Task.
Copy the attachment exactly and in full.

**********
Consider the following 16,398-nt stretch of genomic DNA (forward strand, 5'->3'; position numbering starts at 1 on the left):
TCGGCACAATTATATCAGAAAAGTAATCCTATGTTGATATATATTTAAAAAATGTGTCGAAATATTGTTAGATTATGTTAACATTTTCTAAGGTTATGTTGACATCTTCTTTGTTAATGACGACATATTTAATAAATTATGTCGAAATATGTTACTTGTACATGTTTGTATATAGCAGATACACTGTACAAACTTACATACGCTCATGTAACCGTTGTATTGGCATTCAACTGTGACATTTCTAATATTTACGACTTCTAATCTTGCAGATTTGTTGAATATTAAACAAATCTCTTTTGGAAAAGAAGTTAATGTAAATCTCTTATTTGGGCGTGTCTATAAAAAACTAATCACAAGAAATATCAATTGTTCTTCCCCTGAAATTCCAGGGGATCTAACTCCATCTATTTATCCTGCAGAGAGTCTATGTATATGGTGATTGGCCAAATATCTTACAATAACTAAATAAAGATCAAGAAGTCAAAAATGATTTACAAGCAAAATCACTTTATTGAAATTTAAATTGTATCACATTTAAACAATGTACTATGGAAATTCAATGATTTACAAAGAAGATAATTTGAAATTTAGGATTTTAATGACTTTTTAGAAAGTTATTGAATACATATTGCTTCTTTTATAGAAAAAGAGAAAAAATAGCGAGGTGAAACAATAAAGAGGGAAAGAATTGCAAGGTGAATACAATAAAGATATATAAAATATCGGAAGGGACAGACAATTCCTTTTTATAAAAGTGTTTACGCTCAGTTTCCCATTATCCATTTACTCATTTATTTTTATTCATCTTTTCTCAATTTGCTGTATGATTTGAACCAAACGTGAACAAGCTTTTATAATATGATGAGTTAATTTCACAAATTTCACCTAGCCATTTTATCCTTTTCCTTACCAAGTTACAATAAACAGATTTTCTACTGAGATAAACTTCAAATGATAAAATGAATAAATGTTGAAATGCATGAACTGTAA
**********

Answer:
Consider the following 16,398-nt stretch of genomic DNA (forward strand, 5'->3'; position numbering starts at 1 on the left):
TCGGCACAATTATATCAGAAAAGTAATCCTATGTTGATATATATTTAAAAAATGTGTCGAAATATTGTTAGATTATGTTAACATTTTCTAAGGTTATGTTGACATCTTCTTTGTTAATGACGACATATTTAATAAATTATGTCGAAATATGTTACTTGTACATGTTTGTATATAGCAGATACACTGTACAAACTTACATACGCTCATGTAACCGTTGTATTGGCATTCAACTGTGACATTTCTAATATTTACGACTTCTAATCTTGCAGATTTGTTGAATATTAAACAAATCTCTTTTGGAAAAGAAGTTAATGTAAATCTCTTATTTGGGCGTGTCTATAAAAAACTAATCACAAGAAATATCAATTGTTCTTCCCCTGAAATTCCAGGGGATCTAACTCCATCTATTTATCCTGCAGAGAGTCTATGTATATGGTGATTGGCCAAATATCTTACAATAACTAAATAAAGATCAAGAAGTCAAAAATGATTTACAAGCAAAATCACTTTATTGAAATTTAAATTGTATCACATTTAAACAATGTACTATGGAAATTCAATGATTTACAAAGAAGATAATTTGAAATTTAGGATTTTAATGACTTTTTAGAAAGTTATTGAATACATATTGCTTCTTTTATAGAAAAAGAGAAAAAATAGCGAGGTGAAACAATAAAGAGGGAAAGAATTGCAAGGTGAATACAATAAAGATATATAAAATATCGGAAGGGACAGACAATTCCTTTTTATAAAAGTGTTTACGCTCAGTTTCCCATTATCCATTTACTCATTTATTTTTATTCATCTTTTCTCAATTTGCTGTATGATTTGAACCAAACGTGAACAAGCTTTTATAATATGATGAGTTAATTTCACAAATTTCACCTAGCCATTTTATCCTTTTCCTTACCAAGTTACAATAAACAGATTTTCTACTGAGATAAACTTCAAATGATAAAATGAATAAATGTTGAAATGCATGAACTGTAA